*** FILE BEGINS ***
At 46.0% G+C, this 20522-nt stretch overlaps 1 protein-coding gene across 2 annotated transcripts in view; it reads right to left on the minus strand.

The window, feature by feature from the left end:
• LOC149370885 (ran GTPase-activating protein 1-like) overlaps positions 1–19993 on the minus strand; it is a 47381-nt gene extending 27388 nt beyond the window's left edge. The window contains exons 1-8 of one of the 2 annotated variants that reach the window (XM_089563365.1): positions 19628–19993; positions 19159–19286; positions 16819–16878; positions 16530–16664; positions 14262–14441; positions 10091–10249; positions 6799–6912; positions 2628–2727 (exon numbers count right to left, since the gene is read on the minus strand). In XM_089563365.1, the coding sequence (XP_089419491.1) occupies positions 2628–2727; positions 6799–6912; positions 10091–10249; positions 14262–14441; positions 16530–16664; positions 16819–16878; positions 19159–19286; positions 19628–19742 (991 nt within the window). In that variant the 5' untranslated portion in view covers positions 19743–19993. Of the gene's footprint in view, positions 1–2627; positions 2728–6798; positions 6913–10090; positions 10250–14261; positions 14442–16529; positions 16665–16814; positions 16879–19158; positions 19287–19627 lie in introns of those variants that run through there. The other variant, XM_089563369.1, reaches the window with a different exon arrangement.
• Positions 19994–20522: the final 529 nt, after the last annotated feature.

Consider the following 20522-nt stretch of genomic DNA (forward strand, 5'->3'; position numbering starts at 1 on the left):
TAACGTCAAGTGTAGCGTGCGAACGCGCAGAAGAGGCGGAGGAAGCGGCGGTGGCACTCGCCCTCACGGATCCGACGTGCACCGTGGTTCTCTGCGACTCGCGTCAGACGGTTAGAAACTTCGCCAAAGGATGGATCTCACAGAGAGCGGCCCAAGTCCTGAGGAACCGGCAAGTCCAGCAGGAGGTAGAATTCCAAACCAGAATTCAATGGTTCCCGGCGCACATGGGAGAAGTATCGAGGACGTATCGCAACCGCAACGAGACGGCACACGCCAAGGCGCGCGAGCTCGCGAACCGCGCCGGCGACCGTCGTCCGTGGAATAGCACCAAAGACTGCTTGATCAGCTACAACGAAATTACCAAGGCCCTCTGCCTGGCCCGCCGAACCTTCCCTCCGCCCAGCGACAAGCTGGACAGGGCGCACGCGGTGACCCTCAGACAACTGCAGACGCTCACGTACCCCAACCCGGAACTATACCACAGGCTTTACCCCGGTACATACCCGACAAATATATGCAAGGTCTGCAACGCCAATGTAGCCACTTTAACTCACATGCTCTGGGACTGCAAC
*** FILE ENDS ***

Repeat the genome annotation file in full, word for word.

At 46.0% G+C, this 20522-nt stretch overlaps 1 protein-coding gene across 2 annotated transcripts in view; it reads right to left on the minus strand.

The window, feature by feature from the left end:
• LOC149370885 (ran GTPase-activating protein 1-like) overlaps positions 1–19993 on the minus strand; it is a 47381-nt gene extending 27388 nt beyond the window's left edge. The window contains exons 1-8 of one of the 2 annotated variants that reach the window (XM_089563365.1): positions 19628–19993; positions 19159–19286; positions 16819–16878; positions 16530–16664; positions 14262–14441; positions 10091–10249; positions 6799–6912; positions 2628–2727 (exon numbers count right to left, since the gene is read on the minus strand). In XM_089563365.1, the coding sequence (XP_089419491.1) occupies positions 2628–2727; positions 6799–6912; positions 10091–10249; positions 14262–14441; positions 16530–16664; positions 16819–16878; positions 19159–19286; positions 19628–19742 (991 nt within the window). In that variant the 5' untranslated portion in view covers positions 19743–19993. Of the gene's footprint in view, positions 1–2627; positions 2728–6798; positions 6913–10090; positions 10250–14261; positions 14442–16529; positions 16665–16814; positions 16879–19158; positions 19287–19627 lie in introns of those variants that run through there. The other variant, XM_089563369.1, reaches the window with a different exon arrangement.
• Positions 19994–20522: the final 529 nt, after the last annotated feature.

Consider the following 20522-nt stretch of genomic DNA (forward strand, 5'->3'; position numbering starts at 1 on the left):
TAACGTCAAGTGTAGCGTGCGAACGCGCAGAAGAGGCGGAGGAAGCGGCGGTGGCACTCGCCCTCACGGATCCGACGTGCACCGTGGTTCTCTGCGACTCGCGTCAGACGGTTAGAAACTTCGCCAAAGGATGGATCTCACAGAGAGCGGCCCAAGTCCTGAGGAACCGGCAAGTCCAGCAGGAGGTAGAATTCCAAACCAGAATTCAATGGTTCCCGGCGCACATGGGAGAAGTATCGAGGACGTATCGCAACCGCAACGAGACGGCACACGCCAAGGCGCGCGAGCTCGCGAACCGCGCCGGCGACCGTCGTCCGTGGAATAGCACCAAAGACTGCTTGATCAGCTACAACGAAATTACCAAGGCCCTCTGCCTGGCCCGCCGAACCTTCCCTCCGCCCAGCGACAAGCTGGACAGGGCGCACGCGGTGACCCTCAGACAACTGCAGACGCTCACGTACCCCAACCCGGAACTATACCACAGGCTTTACCCCGGTACATACCCGACAAATATATGCAAGGTCTGCAACGCCAATGTAGCCACTTTAACTCACATGCTCTGGGACTGCAAC